Gums make gels like gelatin (which is derived mostly from pork and beef hides), and gums help to prevent ice crystals in ice cream and frozen foods. They also help retain moisture in foods so that they stay fresher longer.
You will find gums in cream cheese to help control what we in the industry call syneresis. That’s what people outside the industry call “the cheese is leaking water all over the bagel”. There are hundreds of more uses for gums. For example, they help make instant products instant, help cigar wrappers stay wrapped, keep the herbs and spices nicely suspended in your salad dressings, and much much more.
Some non-food industry uses include:
- Paper sizing
- Art work (marbleizing paper and gloss on paper works)
- Oil well drilling
- Cosmetic bases
- Mummification (not a great source of income for us any longer)
Gums are called hydrocolloids. Just a fancy name for stuff that is soluble in water. Chewing gum (chicle), by the way, is not a gum, it is a resin. It is insoluble in water, that’s why it doesn’t melt in your mouth.
- Hydro = Water
- Colloid = Dispersion of small particles in another medium
They are too small to be seen under an ordinary microscope and are too large to pass through a semi permeable membrane.
Where do they come from?
Geographically speaking, gums come from all over the world from the land and the sea. There are five primary sources of gums:
Names like guar gum, locust (carob) bean gum and other lesser known gums. These gums are similar to wheat in that they are the center (endosperm) of a seed. Locust bean gum, despite its name, does not come from insects but rather from the seed of the carob pod. Many people know carob as the natural health food store substitute for chocolate. The outside shell is made into carob powder and the inside of the seed becomes locust bean gum. Guar, unlike flour or corn starch, does not need to be heated to get thick, a big advantage in processing some foods.
Exudates is a fancy name for sap, like maple syrup. The difference between maple syrup and gums like gum arabic (acacia gum), karaya (that’s the stuff that holds your dentures in, by the way), gum ghatti and gum tragacanth is that these saps harden as they ooze from the tree. The hardened sap is picked off the tree and ground down to a fine flour. Each has its own unique attributes. Gum arabic is used extensively in flavor emulsions … most every soda you drink started off with an oil emulsion that has gum arabic in it.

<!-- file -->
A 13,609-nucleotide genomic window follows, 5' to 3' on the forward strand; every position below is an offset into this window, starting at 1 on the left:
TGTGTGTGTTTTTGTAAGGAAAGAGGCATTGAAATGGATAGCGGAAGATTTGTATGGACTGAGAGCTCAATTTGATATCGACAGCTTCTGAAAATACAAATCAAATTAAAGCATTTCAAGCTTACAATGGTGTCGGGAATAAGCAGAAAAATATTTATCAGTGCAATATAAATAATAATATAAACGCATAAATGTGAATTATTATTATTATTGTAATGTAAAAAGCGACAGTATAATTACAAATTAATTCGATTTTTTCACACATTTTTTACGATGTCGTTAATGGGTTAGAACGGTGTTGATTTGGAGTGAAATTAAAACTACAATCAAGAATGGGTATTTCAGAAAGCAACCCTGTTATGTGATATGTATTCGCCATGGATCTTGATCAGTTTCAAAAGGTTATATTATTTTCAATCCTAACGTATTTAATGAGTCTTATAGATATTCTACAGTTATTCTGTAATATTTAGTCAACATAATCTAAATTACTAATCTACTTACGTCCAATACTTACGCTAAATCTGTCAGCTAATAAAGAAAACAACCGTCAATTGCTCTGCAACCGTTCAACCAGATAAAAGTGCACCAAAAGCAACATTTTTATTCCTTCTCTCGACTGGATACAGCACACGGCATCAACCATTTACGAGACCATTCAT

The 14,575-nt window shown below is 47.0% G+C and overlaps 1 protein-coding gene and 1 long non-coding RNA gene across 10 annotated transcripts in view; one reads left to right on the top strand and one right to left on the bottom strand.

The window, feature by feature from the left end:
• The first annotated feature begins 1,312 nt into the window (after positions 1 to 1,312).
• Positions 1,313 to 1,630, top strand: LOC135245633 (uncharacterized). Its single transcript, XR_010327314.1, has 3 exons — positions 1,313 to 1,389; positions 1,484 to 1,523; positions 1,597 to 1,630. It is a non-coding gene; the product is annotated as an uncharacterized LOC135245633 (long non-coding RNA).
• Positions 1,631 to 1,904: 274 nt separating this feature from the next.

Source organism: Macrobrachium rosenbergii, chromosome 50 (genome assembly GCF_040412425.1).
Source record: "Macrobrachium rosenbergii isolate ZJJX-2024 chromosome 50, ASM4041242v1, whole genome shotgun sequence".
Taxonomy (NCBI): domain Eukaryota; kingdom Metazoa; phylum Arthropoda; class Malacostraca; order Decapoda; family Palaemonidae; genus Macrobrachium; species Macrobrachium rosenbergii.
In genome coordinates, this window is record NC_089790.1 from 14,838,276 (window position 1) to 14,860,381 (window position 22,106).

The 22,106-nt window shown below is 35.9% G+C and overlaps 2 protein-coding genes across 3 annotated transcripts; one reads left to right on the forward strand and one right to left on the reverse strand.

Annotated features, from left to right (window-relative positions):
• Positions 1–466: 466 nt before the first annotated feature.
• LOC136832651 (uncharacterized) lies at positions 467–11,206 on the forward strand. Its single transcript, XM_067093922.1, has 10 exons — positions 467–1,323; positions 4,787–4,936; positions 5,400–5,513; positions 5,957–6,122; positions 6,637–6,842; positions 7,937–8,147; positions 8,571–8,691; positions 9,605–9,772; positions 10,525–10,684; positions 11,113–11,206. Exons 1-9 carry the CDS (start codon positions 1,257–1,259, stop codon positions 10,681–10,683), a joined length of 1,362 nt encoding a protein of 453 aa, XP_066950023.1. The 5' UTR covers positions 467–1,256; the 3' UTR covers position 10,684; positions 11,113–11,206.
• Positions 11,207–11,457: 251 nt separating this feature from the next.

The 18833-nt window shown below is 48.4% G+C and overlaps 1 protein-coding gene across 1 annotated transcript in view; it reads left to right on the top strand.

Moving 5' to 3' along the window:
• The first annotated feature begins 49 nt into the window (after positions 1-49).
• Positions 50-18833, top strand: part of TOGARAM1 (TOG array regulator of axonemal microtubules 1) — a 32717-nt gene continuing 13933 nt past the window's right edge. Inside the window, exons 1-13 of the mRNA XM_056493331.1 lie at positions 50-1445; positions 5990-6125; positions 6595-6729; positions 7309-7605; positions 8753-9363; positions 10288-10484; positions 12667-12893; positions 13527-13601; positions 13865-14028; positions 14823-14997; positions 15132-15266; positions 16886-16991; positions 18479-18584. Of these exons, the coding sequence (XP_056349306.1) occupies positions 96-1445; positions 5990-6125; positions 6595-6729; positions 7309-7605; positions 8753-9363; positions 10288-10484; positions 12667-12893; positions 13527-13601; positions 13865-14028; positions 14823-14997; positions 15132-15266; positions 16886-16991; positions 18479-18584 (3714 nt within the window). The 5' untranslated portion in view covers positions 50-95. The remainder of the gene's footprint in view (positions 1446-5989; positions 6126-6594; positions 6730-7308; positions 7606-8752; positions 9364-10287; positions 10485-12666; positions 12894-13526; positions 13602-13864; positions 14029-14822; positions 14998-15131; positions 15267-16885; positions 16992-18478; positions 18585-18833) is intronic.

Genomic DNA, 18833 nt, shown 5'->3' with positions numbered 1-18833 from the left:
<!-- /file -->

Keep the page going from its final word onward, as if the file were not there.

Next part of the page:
Seaweed, the same stuff they wrap sushi in. You’ll see names like carrageenan, alginate, and agar-agar (sometimes called agar by those trying to be overly familiar with the weed). Some of the marine gums form gels, such as gellan gum. Agar is the stuff you put in petri dishes to grow mold in science class. Get some seaweed next time you’re at the beach, boil it and dry the stuff that comes to the top. Grind it and it is a carrageenan, alginate, etc. depending on the plant with which you started.
This may sound a little like laboratory grown, but then what is wine, vinegar, yogurt, Swiss cheese, champagne or brie? They are essentially foods modified by microbes. Xanthan gum for example (pronounced zanthan) is manufactured using a natural (microbial) fermentation process which converts corn syrup to Xanthan Gum using the microorganisim Xanthomonas campestris. This microbe (commonly found on green leaves such as cabbage) produces the Xanthan Gum as a protective coating. Xanthan Gum is used extensively in salad dressings and many other products.